I quickly walked back toward the corner where the family was standing and was equally relieved and nervous to find that they were still there. I slowed down and began to approach them.
My heart raced and I felt my face flush. No, I can’t do this, I told myself and walked past them once again. Once I rounded the corner and was out of sight, I collected myself. I’m doing this. Closing my eyes and taking a deep breath, I turned back again and walked right up to the man.
“Hi. Listen, I really wanna help you guys out but I don’t have much money. I’m staying in a hostel myself. But I was thinking; I’m traveling with my ukulele so maybe I could play on the street and make you enough money for the night,” I said before I could stop myself.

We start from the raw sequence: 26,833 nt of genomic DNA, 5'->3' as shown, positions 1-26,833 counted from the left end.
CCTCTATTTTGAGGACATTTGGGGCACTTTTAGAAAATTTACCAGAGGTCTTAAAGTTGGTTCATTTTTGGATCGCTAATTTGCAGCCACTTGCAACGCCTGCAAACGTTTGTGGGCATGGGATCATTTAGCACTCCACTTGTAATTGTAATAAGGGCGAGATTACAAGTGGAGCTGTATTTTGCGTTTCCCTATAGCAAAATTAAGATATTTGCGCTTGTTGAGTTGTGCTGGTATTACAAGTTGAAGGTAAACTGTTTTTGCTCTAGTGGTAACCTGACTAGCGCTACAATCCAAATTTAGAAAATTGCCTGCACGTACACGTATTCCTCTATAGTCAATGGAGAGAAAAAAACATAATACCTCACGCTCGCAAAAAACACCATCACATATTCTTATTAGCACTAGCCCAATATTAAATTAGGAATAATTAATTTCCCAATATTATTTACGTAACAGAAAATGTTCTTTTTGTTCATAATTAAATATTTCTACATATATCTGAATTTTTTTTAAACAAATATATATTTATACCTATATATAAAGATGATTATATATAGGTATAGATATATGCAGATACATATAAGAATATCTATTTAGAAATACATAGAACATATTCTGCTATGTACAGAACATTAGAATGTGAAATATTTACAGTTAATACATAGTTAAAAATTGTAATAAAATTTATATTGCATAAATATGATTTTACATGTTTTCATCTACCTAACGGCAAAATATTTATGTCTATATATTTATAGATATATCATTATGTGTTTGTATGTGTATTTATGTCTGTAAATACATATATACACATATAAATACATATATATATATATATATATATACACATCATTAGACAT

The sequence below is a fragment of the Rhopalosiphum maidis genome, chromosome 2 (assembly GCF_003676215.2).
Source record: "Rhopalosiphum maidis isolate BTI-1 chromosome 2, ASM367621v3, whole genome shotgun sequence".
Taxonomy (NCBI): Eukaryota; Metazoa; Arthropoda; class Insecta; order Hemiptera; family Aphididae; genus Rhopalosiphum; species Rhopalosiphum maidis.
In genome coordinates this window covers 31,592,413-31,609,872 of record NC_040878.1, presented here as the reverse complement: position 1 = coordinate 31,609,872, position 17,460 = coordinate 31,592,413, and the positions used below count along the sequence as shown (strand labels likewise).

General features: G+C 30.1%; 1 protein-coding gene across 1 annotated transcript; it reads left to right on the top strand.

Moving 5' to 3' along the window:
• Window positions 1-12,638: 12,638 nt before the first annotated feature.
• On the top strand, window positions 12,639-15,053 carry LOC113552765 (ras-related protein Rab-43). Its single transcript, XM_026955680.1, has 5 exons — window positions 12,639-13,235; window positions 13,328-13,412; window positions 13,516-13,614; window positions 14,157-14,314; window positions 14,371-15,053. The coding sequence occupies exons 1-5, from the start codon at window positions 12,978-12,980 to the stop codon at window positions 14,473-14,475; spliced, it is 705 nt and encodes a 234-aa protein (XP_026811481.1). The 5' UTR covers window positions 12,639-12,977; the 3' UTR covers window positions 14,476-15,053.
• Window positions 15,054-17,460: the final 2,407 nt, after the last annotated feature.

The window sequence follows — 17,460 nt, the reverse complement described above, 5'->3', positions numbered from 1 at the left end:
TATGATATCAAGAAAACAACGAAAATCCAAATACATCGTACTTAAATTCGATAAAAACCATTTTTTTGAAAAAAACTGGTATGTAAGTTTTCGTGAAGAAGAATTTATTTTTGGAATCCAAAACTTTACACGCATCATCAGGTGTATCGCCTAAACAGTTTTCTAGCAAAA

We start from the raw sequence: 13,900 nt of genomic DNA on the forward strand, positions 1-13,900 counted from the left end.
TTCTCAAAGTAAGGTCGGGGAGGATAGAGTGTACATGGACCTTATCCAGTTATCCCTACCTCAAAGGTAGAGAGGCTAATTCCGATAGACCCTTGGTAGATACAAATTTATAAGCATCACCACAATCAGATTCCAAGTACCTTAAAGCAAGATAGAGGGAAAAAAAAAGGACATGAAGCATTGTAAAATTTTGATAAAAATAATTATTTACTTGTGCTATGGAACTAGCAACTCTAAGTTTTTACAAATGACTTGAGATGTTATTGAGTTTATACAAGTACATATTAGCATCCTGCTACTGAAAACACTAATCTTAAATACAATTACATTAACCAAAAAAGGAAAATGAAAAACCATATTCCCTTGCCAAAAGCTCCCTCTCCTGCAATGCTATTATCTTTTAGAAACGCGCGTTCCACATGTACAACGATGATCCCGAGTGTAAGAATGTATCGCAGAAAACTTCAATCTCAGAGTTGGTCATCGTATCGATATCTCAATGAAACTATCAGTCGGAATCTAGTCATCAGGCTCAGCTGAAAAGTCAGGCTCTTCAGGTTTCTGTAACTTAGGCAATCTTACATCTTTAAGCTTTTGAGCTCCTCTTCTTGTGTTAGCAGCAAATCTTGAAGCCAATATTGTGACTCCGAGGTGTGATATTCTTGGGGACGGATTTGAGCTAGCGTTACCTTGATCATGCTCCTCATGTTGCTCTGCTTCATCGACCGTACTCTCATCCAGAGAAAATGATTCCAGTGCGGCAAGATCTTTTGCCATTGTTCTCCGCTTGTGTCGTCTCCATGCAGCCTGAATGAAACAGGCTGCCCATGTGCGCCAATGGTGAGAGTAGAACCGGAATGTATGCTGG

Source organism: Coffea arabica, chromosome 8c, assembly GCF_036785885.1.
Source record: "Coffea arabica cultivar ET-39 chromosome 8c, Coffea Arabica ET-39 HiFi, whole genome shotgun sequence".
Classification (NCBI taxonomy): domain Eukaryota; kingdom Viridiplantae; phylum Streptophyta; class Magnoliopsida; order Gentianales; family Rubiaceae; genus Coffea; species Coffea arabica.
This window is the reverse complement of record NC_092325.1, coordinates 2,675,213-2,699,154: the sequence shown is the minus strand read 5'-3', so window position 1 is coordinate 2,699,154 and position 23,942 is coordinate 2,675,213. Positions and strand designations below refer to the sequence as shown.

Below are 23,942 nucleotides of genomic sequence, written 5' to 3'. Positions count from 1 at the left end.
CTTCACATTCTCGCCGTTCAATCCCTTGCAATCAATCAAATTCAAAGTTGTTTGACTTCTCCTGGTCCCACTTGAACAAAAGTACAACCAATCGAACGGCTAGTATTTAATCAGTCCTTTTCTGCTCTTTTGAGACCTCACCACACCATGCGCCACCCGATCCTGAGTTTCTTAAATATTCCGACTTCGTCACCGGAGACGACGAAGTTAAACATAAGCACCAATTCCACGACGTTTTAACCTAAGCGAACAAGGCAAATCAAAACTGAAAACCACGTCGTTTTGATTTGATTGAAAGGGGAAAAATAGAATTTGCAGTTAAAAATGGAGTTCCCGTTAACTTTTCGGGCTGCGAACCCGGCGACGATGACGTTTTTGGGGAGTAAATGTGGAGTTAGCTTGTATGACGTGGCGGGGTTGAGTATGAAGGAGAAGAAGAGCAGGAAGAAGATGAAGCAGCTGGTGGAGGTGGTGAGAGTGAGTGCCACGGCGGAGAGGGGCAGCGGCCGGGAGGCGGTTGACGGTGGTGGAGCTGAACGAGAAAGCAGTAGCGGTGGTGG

The man’s face brightened. “That would be amazing! I’ll even watch out for you while you perform and make sure no one tries to hurt you or steal from you.” I hadn’t thought being hurt or stolen from might be a concern, and decided not to dwell on it. I was nervous enough already. “What’s your name by the way?”
“John. Nice to meet you,” he said, shaking my hand. “Thank you so much!”
“No problem, I’m happy to help. I’ll get my ukulele and meet you back here soon.”
And with that, I was off—and still in disbelief that I’d made the agreement. Is this even legal to do without a permit? I wondered. Even if it is legal, how the heck will I do this when I’ve only performed once before in front of about ten people? What if I lose my voice or it cracks, or I forget the words? I’m gonna sound like crap, especially compared to real musicians who do this all the time. The rush of adrenaline kept me going though, and I jogged back to the hostel to grab my ukulele, now with just two thoughts running through my mind in constant rotation: I’m doing this, and This is insane. There’s no way I can do it. But I couldn’t let John down.